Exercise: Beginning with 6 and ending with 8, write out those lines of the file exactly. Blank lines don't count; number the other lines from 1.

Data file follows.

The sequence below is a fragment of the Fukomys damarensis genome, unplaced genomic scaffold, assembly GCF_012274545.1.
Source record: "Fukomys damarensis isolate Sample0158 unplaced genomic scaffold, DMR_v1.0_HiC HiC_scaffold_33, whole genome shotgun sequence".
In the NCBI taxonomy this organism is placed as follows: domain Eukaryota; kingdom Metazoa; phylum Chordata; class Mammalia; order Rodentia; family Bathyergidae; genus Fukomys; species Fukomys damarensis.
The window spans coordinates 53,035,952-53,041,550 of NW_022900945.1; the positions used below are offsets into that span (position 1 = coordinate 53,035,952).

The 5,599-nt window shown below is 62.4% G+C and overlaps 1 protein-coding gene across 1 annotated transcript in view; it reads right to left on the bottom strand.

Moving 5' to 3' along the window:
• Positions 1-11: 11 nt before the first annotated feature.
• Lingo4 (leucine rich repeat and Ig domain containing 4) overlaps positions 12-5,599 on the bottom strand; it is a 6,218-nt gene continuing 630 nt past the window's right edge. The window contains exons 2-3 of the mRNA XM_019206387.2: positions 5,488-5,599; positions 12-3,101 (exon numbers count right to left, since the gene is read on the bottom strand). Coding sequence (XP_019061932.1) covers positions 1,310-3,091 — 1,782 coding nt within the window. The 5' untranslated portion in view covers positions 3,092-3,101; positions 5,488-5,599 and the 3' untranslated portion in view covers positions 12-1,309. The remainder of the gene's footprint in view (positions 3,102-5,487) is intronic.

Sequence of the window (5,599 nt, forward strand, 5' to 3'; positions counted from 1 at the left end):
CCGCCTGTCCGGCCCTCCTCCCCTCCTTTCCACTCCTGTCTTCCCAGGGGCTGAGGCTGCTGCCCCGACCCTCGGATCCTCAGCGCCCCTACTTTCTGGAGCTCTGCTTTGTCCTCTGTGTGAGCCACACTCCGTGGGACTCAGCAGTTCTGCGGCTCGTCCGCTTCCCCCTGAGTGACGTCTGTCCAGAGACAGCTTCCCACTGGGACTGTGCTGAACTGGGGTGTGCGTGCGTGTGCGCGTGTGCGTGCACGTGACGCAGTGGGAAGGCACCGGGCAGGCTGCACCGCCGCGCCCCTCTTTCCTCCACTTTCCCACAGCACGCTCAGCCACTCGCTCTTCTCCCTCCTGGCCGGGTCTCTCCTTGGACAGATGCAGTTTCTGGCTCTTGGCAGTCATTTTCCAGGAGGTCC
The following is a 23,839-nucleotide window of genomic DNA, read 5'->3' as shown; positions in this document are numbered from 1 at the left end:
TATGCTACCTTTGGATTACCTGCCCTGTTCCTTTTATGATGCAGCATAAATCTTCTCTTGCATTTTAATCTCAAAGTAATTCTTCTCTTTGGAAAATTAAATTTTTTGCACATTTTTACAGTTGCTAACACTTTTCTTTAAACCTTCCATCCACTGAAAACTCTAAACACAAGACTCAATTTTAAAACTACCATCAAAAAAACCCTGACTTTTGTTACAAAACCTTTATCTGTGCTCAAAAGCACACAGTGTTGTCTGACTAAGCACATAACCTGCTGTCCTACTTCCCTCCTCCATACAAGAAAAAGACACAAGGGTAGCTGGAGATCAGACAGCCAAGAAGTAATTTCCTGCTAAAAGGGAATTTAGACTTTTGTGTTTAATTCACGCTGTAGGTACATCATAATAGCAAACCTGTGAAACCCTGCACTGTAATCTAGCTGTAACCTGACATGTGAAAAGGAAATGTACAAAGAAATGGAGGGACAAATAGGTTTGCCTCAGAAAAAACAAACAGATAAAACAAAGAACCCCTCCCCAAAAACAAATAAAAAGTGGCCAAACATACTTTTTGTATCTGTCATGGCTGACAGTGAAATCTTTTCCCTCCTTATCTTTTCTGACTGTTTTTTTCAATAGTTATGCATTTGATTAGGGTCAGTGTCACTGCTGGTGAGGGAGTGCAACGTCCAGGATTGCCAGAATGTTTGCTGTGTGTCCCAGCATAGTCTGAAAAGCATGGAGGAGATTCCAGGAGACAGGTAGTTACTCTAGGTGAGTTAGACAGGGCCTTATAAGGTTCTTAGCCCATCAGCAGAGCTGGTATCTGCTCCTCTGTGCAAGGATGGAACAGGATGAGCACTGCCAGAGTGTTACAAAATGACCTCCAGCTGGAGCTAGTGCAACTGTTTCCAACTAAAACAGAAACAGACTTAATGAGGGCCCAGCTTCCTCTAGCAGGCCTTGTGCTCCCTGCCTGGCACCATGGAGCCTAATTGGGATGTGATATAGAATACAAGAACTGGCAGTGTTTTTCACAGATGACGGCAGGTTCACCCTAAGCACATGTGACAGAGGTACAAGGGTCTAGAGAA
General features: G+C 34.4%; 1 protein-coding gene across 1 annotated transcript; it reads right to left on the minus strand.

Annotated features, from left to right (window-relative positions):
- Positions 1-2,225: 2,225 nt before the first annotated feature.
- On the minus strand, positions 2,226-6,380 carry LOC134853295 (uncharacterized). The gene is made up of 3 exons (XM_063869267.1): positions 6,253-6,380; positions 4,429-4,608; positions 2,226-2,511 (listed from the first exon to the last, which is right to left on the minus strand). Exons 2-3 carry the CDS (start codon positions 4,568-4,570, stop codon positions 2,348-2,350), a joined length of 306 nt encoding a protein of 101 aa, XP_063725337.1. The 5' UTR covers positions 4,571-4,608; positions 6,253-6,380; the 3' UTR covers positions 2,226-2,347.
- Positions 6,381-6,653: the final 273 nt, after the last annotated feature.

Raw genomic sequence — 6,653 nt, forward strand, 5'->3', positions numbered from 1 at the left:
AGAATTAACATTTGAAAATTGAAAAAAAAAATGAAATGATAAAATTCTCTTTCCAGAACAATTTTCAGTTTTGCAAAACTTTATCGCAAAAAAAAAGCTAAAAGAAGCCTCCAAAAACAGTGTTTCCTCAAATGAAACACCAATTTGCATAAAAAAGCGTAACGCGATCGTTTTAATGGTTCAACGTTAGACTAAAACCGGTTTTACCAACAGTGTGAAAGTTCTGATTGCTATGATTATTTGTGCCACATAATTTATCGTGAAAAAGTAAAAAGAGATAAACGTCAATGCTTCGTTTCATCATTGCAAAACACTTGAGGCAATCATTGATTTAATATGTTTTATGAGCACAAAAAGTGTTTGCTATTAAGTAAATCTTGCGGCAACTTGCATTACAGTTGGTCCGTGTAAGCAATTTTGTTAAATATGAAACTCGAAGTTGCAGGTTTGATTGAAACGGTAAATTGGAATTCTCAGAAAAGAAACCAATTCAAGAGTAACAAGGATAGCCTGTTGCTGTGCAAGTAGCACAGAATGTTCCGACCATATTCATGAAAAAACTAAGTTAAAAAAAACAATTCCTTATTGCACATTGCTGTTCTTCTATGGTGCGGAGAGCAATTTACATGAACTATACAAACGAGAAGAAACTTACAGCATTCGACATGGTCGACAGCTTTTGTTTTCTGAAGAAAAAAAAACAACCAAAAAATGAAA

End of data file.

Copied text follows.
Moving 5' to 3' along the window:
• Positions 1-11: 11 nt before the first annotated feature.
• Lingo4 (leucine rich repeat and Ig domain containing 4) overlaps positions 12-5,599 on the bottom strand; it is a 6,218-nt gene continuing 630 nt past the window's right edge. The window contains exons 2-3 of the mRNA XM_019206387.2: positions 5,488-5,599; positions 12-3,101 (exon numbers count right to left, since the gene is read on the bottom strand). Coding sequence (XP_019061932.1) covers positions 1,310-3,091 — 1,782 coding nt within the window. The 5' untranslated portion in view covers positions 3,092-3,101; positions 5,488-5,599 and the 3' untranslated portion in view covers positions 12-1,309. The remainder of the gene's footprint in view (positions 3,102-5,487) is intronic.